Channelling Yoga’s Healing Power

Channelling Yoga’s Healing Power

Doing downward dogs and warrior poses in sweltering 38-degree heat might sound alarming – but alumna Debbie Zweep (BAdmin'94) wants to assure anyone who is curious not to worry. She is the co-owner of Modo Yoga Thunder Bay, located in Lakehead University’s C.J. Sanders Fieldhouse. 

“A lot of people tell me, ‘Oh, I don’t like heat,’ and I say, ‘Give it five classes, your body will feel amazing.’ The sweat releases emotional and physical tension, which enhances mental well-being and energy levels, it also improves sleep.”

Modo Yoga is a hot yoga practice designed to be accessible to people of all ages and abilities. Debbie’s son Myles Ball, who has a Master of Social Work from Lakehead, co-owns the business with her.

 “We wanted to build a yoga studio that allowed the Thunder Bay community to find a place where they could be at peace,” Debbie explains. “Because of our history with Lakehead and the diversity of individuals we knew would walk in our doors, Lakehead was where we wanted to be.”

Debbie and Myles make a point of hiring Lakehead students as “energy exchangers” to clean the studio and work at reception 3-4 hours a week. In return, the students can do as much yoga as they like. “They’re really great ambassadors for Modo,” she says.

Opening a new enterprise is always a risky venture, but Debbie comes from a business background. She grew up loving math and problem solving and went on to earn a Bachelor of Administration with a focus on management from Lakehead. “All the exams I wrote were terrifying,” she recalls, “but they taught me to act under pressure.”

Pictured right:  Debbie believes that the Modo Yoga sequence puts people on a healing path. “Students at our yoga studio and at the shelter often tell me how yoga has helped them in their mental wellness.”

After graduating in 1994, she worked in distance education. When her job ended in 1998, fate intervened to put her on an entirely different path.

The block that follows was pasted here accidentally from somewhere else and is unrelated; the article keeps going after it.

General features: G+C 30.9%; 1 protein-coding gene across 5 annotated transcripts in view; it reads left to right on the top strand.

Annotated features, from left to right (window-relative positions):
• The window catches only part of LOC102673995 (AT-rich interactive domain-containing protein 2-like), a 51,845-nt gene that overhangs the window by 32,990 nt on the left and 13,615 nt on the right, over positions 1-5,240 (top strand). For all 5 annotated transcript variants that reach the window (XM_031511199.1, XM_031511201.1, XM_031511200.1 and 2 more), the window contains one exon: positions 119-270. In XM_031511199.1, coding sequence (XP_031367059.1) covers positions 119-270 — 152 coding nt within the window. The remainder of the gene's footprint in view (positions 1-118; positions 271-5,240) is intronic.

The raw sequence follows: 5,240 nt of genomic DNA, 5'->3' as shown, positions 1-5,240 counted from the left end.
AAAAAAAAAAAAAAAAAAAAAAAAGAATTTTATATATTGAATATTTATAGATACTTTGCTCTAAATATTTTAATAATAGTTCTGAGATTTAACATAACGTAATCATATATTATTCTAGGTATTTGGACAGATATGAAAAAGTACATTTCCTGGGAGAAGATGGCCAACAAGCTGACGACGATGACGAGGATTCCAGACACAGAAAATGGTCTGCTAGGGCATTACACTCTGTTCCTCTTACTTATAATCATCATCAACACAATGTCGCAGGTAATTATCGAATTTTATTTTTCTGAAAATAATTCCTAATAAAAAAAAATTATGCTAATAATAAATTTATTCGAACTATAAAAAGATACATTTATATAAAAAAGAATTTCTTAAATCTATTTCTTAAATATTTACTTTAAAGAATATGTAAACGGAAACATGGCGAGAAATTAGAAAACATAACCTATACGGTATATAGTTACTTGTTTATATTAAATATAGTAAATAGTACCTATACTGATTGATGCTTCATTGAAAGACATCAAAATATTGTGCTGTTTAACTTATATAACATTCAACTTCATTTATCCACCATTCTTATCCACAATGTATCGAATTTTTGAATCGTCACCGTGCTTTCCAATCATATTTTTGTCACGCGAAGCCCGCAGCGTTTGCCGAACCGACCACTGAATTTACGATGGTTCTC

“My husband and I went to the Scandinavian House for breakfast – as we did every Saturday – and a folded newspaper was left on the table. The only item visible on the page was a job ad for the executive director of the Faye Peterson Transition House.”

Faye Peterson is a shelter for women seeking refuge from abuse. Debbie applied immediately. “I’ve always been a feminist and I wanted to support and empower other women,” she says. “I also am a mother first and my love for children drew me to work with them, their mothers, and their fathers (through the Caring Dads program).”

A few years later, Debbie took her first Modo yoga class in Winnipeg. It was an experience that would help her deal with the often harrowing situations she faced on a daily basis at the shelter.

“I remember thinking, ‘Wow this is really healing.’ Being with women and children suffering from trauma was creating vicarious trauma in both me and my staff.”

This spurred Debbie to introduce yoga, meditation, mindfulness, and expressive arts to Faye Peterson in the early 2000s for both the shelter’s women and her staff. Debbie later trained as a yoga teacher in 2005 so that she could help people in the wider community.

“I believe that the Modo sequence, done consistently, can reduce the affects of PTSD, anxiety, and depression. As human beings we all experience, at some time or another, adverse situations or conditions and yoga can offer support – not only to women, children, and men affected by violence – but everyone.” 

If you would like try some online yoga, check out the free classes being offered by Modo Yoga Thunder Bay on Instagram Live.

 

Modo Yoga Thunder Bay owners Myles Ball (far left) and Debbie Zweep (third from left with her grandson) relax with the studio’s teachers.
The mother and son opened the studio five years ago in April 2015. Debbie had strong support from her family, especially her life partner, Jim Ball.